The process of finding and moving into your first rental can be an emotional process, but this is a milestone everyone has or will experience, but what should you expect? How does the process work? What are some issues that may come up? We are here to help answer those questions and many more.
First and foremost, it is important to know your budget and to be realistic of what to expect within that budget. Remember, this is your first rental and not your forever home. This isn’t to say you should expect to live in a rundown property, but more so to decide what is most important for your needs and wants. Needs are criteria that must be met, this may be a particular area due to proximity to work or school, or a fenced yard for your pets. Your wants are something that if a property has, is great, but not a requirement, such as a dishwasher or garage. Focus on properties that fit your needs first and wants second.
*If you are looking at apartments or duplexes, some utilities may be included in the rent, if you are looking at a house, you will likely be responsible for all utilities as well as lawn care, it would benefit you to be informed on what utilities, if any are included, and the costs you will be responsible for when planning your budget.
Next, you have successfully identified a few properties that will work for you, now what? Most rentals being professionally managed by a property management company will have a phone number or website for you to submit an inquiry for that property. I always suggest scheduling an in-person tour to view the property and ensure that it is a good fit. The next step would be to apply for the property. Typically, you can fill these out online and there is a cost associated for screening the application, while these prices may vary, most will include be checked for the following: Credit score, residential history, criminal history, employment verification, and eviction search. It is important to be truthful on your application, the results will be the same, and providing false, incorrect, or misleading information can constitute an automatic denial of your application or cause delays in the process.
What to Expect and Stay on Budget
As a first-time renter, it is likely that you have no rental history, and little to no credit. From the perspective of a landlord, without an established history, you are a risk. If you are approved for the property, there is a good chance you will be required to either provide a co-signer, or double deposit. Qualified co-signers may also vary, but most will be looking for someone with great credit, and stable income that could afford the cost of the rental should you not pay or to hold liable for damages caused by your tenancy. It may be a good idea to talk with family or friends ahead of time to find willing co-signer if it is needed. A double deposit is more of a good faith payment that will offset the costs of any damages or default on your behalf. If the rental is returned in the same or better condition and cleanliness as you received, you should have the deposit returned to you. Any cleaning or damage will be deducted from the deposit amount, the remainder, if any will be returned to you. Keep in mind that this is a real possibility, and it is best to have enough money saved to be cover these additional costs if required.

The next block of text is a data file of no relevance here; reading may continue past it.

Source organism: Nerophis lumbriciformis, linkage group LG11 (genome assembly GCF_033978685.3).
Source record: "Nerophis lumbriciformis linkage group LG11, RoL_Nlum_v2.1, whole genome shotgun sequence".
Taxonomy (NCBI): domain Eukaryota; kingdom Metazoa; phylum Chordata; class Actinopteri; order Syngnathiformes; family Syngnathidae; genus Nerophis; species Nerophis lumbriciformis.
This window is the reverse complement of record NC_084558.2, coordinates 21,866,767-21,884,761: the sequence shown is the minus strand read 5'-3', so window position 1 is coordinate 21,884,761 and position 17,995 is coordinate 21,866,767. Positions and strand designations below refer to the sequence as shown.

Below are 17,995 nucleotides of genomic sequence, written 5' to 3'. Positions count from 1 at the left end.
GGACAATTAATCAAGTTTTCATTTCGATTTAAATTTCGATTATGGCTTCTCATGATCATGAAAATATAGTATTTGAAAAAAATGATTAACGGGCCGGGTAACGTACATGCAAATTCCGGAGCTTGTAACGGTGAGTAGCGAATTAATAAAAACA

It is important to remember that a lease is a legal agreement, it should be read carefully, it is your responsibility to know the contents of the lease and to abide by them during your tenancy. Failure to do so can result in fees, legal notices, or even eviction. This is your first rental, and it can easily affect your rental experience in the future, this affect can be positive by getting positive rental references, or just the opposite. Should issues arise, good communication is key to positive interactions.
You have made it this far, now you are in the home stretch, you have applied and been approved, you have executed a lease, and you have paid the required deposit, fees, and first month’s rent. Now it is time for you to move in. A written property condition report will need to be completed at this time, the purpose of this is to document the conditions, damage, and cleanliness of the property at the time you move in. THIS IS VERY IMPORTANT. This document will be compared to your move out report to determine any charges you may be responsible for. You cannot be charged for normal wear and tear, but you can be charged for cleaning, damage, repairs, etc. The condition report needs to be thorough and include photos if possible. I encourage all tenants to be involved in this process and to document items themselves if they would like.
I hope this article has been helpful and helped prepare you for your first rental. You may not get your first choice when applying for properties, do not let that discourage you, finding your first rental can be a difficult process, building up good rental history and credit will help when it comes time to find your next home!
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